She ducks beneath the table and drags out my dad’s army knife, leaving it by Jeb’s foot. He tucks the weapon into his pocket. I want to ask what the sprite means about a heart’s essence, about the dark. I want to ask how Morpheus and the solitary netherlings are faring downstairs. But my tongue is tied up in the jabberlock poem and Jeb’s reaction to my questions.

Gossamer has us face one of the mirrors, and she touches the glass with a fingertip. The moth spirits vanish from the in-between plane, flying into other mirrors along the walls.

Palm splayed over the reflective surface, the sprite initiates that same splintering effect I saw in the cheval glass in my bedroom. A long table filled with pastries and teacups appears in the mirror, sitting under a tree in front of a country cottage that’s shaped like a rabbit’s head—complete with chimneys for ears and a fur-thatched roof. It looks as if the sun has overpowered the moon this time, because daylight shimmers on the surroundings. With a key almost the size of her forearm, Gossamer unlocks the portal, smoothing the glass.

Pounding footsteps echo from the adjoining hall. The fight has made its way here.

“Just go!” Gossamer prompts.

Jeb won’t even look at me as he lifts the backpack onto his shoulder, his complexion almost as green as Gossamer’s. I leap through the mirror, more desperate to escape my hurt and confusion than anything Rabid White and the Red army could unleash.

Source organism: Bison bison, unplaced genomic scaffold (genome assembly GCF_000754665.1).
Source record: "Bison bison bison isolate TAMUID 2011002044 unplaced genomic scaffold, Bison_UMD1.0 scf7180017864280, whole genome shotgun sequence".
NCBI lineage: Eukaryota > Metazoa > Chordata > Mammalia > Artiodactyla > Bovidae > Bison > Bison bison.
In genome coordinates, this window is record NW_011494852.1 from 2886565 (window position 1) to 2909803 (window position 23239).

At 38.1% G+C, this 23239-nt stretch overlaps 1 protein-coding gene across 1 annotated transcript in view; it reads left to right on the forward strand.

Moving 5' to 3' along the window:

My boots end up on a plate loaded with pastries. Once the dizziness subsides, I lift a foot and shake off some sugared crust.

Before I can explore the table I’m standing upon, something crashes into me from behind. I trip face-first into a pie filled with succulent purple berries.

“Al . . . I’m sorry.” Jeb lifts me by my elbows, pulling my shoulder blades into his chest. “You okay?”

I refuse to answer on the grounds that he didn’t specify physically or emotionally. With his help, I regain my footing between a plate of buttered bread and a bowl of candied violets. Some of the pie filling coats my mouth.

I lick it from my lips, then flap my fingertips, trying to get the sticky stuff off.

From our end of the table, the landscape we saw refracted in the mirror is in full view. The bunny-shaped cottage sits on a hill—a green and lush oasis smack in the midst of a desert. Sand dunes in the distance look like a chessboard—squares of black and white like the ones I’m always tripping over in my nightmare. I yearn for a canvas and raw materials so I can capture the warped vista forever.

A temperate breeze sways my braids, birds twitter in a mulberry tree overhead, and sunlight warms my shoulders. It reminds me so much of Pleasance that a wave of homesickness crashes over me. I wish I could talk to Dad; even more, I wish I could hug him.

It’s Saturday. At least I think it is. If I were home, Dad would be grilling steaks. I’d fix a fruit salad, because it’s my job to see that he eats well-balanced meals.

What if I can’t pull this off and get back home? Alison will blame herself forever and plunge into the deep end for real. Shock treatments will make her worse. Then Dad will be sitting alone in the kitchen eating cold cereal with nothing but his grief to keep him company. And then there’s Jeb’s mom and Jenara. His job at Underland helps pay the monthly bills. They rely on him. What will they do without him?